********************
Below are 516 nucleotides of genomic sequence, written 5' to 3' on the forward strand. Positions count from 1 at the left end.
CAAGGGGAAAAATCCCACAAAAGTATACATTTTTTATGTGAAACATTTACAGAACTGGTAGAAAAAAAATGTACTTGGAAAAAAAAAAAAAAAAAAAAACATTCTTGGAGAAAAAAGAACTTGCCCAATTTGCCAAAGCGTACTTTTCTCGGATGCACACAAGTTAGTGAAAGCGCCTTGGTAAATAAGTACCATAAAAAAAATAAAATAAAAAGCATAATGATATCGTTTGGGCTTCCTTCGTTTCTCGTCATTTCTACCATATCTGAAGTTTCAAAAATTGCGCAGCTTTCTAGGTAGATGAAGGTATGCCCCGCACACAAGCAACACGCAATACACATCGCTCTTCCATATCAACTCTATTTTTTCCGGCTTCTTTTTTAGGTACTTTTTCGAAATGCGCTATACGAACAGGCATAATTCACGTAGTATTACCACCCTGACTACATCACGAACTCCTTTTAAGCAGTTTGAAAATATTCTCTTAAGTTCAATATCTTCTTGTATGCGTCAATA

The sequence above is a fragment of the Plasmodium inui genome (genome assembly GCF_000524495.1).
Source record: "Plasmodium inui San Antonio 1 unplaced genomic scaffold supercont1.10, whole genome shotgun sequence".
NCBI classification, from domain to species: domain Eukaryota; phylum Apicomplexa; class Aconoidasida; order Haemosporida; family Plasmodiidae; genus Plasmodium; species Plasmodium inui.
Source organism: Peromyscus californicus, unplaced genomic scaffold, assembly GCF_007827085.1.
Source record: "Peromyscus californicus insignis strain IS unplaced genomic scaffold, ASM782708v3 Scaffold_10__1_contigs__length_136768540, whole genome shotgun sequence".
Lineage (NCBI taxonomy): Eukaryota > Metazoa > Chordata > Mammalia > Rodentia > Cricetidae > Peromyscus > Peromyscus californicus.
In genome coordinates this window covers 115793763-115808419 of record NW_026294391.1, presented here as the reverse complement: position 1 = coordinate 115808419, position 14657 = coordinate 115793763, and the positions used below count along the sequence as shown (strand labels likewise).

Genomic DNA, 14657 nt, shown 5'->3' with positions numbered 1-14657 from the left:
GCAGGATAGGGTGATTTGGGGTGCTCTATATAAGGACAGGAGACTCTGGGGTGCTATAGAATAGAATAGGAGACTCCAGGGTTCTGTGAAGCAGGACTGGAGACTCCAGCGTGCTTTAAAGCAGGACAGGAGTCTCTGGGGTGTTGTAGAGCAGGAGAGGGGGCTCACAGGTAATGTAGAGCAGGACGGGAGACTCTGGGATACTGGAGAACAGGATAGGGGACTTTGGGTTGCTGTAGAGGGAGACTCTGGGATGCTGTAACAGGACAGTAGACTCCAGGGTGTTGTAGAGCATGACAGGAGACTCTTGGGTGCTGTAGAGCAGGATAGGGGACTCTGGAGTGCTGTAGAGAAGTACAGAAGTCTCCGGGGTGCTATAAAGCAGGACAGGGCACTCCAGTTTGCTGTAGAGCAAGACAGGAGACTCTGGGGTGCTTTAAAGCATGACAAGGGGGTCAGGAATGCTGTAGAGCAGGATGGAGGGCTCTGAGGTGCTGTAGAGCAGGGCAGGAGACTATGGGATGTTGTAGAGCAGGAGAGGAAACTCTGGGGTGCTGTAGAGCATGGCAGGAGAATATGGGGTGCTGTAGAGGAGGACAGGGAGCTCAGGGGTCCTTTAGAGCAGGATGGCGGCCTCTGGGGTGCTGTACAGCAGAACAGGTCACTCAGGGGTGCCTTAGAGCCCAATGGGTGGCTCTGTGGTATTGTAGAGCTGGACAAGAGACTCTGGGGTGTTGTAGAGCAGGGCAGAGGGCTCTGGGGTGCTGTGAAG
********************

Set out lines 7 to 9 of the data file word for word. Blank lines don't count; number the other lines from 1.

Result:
Source record: "Peromyscus californicus insignis strain IS unplaced genomic scaffold, ASM782708v3 Scaffold_10__1_contigs__length_136768540, whole genome shotgun sequence".
Lineage (NCBI taxonomy): Eukaryota > Metazoa > Chordata > Mammalia > Rodentia > Cricetidae > Peromyscus > Peromyscus californicus.
In genome coordinates this window covers 115793763-115808419 of record NW_026294391.1, presented here as the reverse complement: position 1 = coordinate 115808419, position 14657 = coordinate 115793763, and the positions used below count along the sequence as shown (strand labels likewise).